Now, I know that passengers exacerbated this problem themselves, when in days past it was an open joke that any doctor’s note would get you out of a penalty, even if it was from a dentist or a psychologist.

But, that could be easily fixed by requiring something more substantial — a bill, a prescription, even a hospitalization certificate. Or, for that matter, some other documentation of a real problem. Then, airlines could refund the change fees after the fact, once the information was mailed or scanned or faxed in to the carrier.

Perhaps the legacy carriers could put a small service charge for medical and emergency waivers to cover costs. I realize that airlines are in business to make money (in theory, even if you wouldn’t always know it from their pricing decisions).

I’m not enough of a dreamer to really expect anything to change. But, does anyone else think the current system, where travelers put up with whatever airlines do to them as far as delays and cancellations, while getting nothing in return, is just a bit ridiculous?

  • 3.14lot

    As a fellow traveller, I certainly sympathize with you. As an airline pilot though, i see the complexities of accomplishing air travelling with safety as the primary priority. We are so consistently safe in north america (despite every bit of challenging weather imaginable), that it is assumed. Not always, but a lot of the time, a delayed takeoff or landing stems from a decision to keep you safe.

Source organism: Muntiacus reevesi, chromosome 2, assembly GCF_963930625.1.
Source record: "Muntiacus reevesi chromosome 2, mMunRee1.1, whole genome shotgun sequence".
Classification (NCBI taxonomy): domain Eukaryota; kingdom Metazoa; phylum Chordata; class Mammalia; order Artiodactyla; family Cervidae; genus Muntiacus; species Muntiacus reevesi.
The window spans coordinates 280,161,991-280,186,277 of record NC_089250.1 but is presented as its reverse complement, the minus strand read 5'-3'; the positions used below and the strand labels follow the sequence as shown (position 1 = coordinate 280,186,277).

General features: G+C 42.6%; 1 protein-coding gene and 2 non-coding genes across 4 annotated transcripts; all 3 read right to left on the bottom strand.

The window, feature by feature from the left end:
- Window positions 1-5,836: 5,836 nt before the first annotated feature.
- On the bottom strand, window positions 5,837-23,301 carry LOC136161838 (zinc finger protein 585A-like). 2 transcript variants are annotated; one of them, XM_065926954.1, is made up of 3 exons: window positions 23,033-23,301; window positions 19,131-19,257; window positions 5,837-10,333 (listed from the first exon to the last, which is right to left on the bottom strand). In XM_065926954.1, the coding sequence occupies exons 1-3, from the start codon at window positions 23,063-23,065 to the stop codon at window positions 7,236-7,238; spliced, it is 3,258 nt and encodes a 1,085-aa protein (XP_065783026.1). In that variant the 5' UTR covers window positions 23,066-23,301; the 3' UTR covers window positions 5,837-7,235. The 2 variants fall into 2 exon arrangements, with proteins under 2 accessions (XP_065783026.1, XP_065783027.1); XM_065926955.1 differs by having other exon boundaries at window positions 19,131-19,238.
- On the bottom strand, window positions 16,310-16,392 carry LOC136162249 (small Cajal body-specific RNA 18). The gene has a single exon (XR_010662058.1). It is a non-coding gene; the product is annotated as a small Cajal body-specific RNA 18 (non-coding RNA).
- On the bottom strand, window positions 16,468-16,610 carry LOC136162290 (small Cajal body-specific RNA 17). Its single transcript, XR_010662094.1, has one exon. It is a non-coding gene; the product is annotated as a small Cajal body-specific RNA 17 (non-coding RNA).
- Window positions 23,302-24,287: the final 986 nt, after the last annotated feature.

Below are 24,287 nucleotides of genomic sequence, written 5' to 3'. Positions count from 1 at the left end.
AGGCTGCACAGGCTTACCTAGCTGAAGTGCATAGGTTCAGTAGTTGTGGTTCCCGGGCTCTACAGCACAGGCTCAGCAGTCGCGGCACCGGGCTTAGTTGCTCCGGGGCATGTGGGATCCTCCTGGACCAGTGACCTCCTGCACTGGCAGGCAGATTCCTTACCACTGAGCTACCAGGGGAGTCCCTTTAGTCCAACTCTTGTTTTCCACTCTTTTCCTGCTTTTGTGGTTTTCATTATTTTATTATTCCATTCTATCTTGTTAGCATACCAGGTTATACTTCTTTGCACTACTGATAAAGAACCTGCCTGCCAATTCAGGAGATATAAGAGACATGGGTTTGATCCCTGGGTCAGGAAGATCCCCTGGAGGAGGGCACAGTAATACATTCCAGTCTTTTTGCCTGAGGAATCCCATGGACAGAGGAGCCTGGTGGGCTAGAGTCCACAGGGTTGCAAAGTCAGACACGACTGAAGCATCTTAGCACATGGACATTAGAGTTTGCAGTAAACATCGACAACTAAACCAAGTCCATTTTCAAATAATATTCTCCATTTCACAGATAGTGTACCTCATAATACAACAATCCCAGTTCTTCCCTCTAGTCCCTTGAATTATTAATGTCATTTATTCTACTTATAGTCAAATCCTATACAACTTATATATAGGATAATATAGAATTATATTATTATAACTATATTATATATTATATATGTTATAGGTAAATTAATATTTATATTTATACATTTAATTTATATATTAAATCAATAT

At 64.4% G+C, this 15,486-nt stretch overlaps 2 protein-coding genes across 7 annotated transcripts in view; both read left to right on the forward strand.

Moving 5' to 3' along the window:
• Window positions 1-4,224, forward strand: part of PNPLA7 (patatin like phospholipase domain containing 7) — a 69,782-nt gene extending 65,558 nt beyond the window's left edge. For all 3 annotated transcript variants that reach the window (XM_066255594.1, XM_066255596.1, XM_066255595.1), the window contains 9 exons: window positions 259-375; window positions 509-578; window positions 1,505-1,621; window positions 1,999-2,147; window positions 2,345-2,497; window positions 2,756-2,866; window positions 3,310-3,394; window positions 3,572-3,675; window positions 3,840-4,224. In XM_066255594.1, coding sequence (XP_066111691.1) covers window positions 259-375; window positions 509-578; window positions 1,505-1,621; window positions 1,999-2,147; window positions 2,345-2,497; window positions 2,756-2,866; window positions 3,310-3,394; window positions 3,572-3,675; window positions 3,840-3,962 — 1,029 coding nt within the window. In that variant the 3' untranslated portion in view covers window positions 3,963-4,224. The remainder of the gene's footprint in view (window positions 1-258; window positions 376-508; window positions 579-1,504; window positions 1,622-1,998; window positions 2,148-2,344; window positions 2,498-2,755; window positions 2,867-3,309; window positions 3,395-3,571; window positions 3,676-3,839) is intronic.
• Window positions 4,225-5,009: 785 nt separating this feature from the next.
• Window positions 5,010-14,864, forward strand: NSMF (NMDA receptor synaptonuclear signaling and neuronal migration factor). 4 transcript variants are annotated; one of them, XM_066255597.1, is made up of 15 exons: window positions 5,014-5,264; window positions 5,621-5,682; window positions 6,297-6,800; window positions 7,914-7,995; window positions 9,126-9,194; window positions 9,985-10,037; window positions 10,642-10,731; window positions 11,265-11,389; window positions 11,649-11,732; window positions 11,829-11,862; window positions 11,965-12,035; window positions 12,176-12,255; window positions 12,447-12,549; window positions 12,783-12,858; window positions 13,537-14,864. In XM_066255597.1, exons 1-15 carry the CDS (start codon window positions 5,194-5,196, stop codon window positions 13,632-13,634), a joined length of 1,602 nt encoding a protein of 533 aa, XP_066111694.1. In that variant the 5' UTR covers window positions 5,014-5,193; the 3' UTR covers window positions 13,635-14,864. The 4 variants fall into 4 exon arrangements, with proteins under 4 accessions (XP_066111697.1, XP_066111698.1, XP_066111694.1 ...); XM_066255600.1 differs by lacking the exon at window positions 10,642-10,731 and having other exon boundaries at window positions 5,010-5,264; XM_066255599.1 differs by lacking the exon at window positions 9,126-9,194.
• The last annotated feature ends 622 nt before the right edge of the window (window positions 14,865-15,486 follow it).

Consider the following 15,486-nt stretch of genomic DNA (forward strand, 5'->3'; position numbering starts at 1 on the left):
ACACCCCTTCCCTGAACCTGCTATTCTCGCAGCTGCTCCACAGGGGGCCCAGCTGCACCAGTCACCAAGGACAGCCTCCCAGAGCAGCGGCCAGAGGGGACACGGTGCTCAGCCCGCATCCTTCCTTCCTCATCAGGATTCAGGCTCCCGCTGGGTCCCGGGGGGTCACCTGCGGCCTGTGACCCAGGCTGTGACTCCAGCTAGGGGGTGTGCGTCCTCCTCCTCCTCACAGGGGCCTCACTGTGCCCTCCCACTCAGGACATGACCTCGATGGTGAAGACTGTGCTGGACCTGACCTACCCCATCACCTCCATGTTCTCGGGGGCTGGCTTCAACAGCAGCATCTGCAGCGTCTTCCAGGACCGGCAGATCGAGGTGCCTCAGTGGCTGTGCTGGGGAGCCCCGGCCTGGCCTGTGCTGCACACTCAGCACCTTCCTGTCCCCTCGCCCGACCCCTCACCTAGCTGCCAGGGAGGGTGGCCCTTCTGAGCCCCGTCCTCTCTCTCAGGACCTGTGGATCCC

Safety. Comfort. On time performance.
    Rearrange at your peril.
    To all the passengers that understand this, and see air travel for what it truely is, your air crew thanks you.

  • janice hough

    Hey, I completely understand why airlines need to cancel and delay flights. And appreciate the stress and safety factor. It’s just frustrating to me as a travel agent that the change fees we have to charge are so high when a passenger themselves has a good reason to change a flight.

  • AirlineEmployee